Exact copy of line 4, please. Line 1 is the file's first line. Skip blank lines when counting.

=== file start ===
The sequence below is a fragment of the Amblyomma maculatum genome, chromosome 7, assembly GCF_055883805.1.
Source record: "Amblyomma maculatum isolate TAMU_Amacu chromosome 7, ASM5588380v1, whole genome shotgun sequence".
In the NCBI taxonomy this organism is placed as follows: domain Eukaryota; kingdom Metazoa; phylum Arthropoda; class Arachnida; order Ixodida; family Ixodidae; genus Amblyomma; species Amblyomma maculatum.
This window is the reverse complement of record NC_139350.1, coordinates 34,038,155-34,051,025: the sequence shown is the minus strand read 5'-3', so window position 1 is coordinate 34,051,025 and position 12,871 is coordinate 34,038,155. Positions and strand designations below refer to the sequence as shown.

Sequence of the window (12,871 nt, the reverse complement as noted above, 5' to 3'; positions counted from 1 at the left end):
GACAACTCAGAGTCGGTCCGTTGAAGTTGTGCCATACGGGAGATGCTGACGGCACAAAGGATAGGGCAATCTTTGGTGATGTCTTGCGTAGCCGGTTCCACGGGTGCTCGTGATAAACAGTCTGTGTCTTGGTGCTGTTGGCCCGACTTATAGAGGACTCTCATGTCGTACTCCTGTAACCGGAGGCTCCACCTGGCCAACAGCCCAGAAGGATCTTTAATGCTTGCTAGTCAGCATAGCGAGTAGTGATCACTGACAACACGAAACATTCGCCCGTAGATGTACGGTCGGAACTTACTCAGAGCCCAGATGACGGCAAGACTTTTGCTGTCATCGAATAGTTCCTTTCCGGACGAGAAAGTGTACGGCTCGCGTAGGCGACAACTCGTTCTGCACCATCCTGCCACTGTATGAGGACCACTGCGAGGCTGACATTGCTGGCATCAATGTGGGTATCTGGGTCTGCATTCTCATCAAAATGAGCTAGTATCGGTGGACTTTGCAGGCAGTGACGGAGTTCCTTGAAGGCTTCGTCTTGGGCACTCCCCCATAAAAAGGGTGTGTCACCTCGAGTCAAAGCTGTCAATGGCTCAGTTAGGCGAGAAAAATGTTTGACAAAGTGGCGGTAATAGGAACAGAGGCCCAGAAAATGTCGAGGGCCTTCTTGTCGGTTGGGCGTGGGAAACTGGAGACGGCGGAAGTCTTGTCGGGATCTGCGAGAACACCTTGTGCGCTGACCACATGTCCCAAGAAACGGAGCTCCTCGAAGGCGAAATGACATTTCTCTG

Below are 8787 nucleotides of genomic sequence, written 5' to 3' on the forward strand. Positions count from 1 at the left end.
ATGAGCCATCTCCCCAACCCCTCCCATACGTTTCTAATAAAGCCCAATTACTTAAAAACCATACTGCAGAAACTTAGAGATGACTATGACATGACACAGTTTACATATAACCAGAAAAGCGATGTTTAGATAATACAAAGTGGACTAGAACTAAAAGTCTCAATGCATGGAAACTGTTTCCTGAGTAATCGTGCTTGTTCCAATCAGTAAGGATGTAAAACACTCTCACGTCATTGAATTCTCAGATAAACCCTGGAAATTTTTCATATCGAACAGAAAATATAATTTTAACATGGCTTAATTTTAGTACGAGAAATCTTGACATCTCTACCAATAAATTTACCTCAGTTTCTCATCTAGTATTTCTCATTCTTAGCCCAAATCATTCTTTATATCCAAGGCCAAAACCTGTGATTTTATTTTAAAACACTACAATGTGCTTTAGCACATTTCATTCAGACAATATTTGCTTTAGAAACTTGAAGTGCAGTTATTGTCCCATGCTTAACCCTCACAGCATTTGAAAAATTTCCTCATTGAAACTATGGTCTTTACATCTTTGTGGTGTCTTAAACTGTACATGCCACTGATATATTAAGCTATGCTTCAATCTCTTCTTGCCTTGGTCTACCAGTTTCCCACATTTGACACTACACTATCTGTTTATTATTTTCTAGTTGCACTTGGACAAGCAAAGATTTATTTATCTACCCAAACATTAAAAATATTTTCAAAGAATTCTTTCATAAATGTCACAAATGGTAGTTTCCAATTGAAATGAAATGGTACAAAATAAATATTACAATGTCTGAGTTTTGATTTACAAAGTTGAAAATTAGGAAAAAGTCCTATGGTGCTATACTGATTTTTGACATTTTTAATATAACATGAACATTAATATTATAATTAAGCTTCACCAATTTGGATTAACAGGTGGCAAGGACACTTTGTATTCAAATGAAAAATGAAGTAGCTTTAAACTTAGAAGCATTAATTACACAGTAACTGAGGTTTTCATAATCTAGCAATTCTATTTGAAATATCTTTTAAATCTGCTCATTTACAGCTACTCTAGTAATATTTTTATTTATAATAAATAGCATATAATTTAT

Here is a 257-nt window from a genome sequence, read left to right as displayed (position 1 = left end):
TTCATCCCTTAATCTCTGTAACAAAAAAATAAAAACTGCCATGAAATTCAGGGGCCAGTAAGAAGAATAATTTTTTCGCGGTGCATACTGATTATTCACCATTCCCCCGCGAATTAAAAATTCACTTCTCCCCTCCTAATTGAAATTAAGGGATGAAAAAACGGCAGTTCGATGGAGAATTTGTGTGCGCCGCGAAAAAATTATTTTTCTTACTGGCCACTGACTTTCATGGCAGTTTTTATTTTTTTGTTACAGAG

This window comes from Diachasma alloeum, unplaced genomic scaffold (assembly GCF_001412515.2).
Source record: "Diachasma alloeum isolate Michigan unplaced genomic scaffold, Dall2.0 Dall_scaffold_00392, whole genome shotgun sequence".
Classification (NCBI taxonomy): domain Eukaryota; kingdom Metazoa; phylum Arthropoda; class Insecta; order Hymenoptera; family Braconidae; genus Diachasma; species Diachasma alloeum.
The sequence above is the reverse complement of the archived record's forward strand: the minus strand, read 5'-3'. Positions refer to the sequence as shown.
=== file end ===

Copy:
This window is the reverse complement of record NC_139350.1, coordinates 34,038,155-34,051,025: the sequence shown is the minus strand read 5'-3', so window position 1 is coordinate 34,051,025 and position 12,871 is coordinate 34,038,155. Positions and strand designations below refer to the sequence as shown.